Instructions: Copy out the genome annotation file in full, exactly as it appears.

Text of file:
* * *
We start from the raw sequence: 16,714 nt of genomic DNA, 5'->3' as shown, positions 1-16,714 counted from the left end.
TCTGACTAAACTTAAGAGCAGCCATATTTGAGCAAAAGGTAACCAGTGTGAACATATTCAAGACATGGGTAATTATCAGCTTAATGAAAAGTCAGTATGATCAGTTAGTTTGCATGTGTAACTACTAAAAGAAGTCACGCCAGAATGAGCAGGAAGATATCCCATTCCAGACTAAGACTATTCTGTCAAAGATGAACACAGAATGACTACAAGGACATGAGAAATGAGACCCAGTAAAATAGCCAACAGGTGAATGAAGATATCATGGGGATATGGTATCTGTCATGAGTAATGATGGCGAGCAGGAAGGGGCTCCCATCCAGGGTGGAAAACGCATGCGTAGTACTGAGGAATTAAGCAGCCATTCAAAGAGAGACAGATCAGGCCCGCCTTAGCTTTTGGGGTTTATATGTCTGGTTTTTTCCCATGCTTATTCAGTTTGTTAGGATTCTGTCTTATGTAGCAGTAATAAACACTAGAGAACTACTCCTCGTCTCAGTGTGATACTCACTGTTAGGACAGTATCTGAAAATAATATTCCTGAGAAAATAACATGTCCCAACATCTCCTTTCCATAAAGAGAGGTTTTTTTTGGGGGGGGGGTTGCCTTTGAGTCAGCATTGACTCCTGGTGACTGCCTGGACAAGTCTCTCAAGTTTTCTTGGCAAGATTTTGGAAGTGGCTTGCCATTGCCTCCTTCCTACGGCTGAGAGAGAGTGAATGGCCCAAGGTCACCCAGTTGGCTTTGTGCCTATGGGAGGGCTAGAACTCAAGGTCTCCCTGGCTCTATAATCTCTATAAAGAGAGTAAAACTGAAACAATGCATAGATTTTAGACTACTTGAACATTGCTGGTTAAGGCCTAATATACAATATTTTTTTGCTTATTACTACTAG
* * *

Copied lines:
We start from the raw sequence: 16,714 nt of genomic DNA, 5'->3' as shown, positions 1-16,714 counted from the left end.
TCTGACTAAACTTAAGAGCAGCCATATTTGAGCAAAAGGTAACCAGTGTGAACATATTCAAGACATGGGTAATTATCAGCTTAATGAAAAGTCAGTATGATCAGTTAGTTTGCATGTGTAACTACTAAAAGAAGTCACGCCAGAATGAGCAGGAAGATATCCCATTCCAGACTAAGACTATTCTGTCAAAGATGAACACAGAATGACTACAAGGACATGAGAAATGAGACCCAGTAAAATAGCCAACAGGTGAATGAAGATATCATGGGGATATGGTATCTGTCATGAGTAATGATGGCGAGCAGGAAGGGGCTCCCATCCAGGGTGGAAAACGCATGCGTAGTACTGAGGAATTAAGCAGCCATTCAAAGAGAGACAGATCAGGCCCGCCTTAGCTTTTGGGGTTTATATGTCTGGTTTTTTCCCATGCTTATTCAGTTTGTTAGGATTCTGTCTTATGTAGCAGTAATAAACACTAGAGAACTACTCCTCGTCTCAGTGTGATACTCACTGTTAGGACAGTATCTGAAAATAATATTCCTGAGAAAATAACATGTCCCAACATCTCCTTTCCATAAAGAGAGGTTTTTTTTGGGGGGGGGGTTGCCTTTGAGTCAGCATTGACTCCTGGTGACTGCCTGGACAAGTCTCTCAAGTTTTCTTGGCAAGATTTTGGAAGTGGCTTGCCATTGCCTCCTTCCTACGGCTGAGAGAGAGTGAATGGCCCAAGGTCACCCAGTTGGCTTTGTGCCTATGGGAGGGCTAGAACTCAAGGTCTCCCTGGCTCTATAATCTCTATAAAGAGAGTAAAACTGAAACAATGCATAGATTTTAGACTACTTGAACATTGCTGGTTAAGGCCTAATATACAATATTTTTTTGCTTATTACTACTAG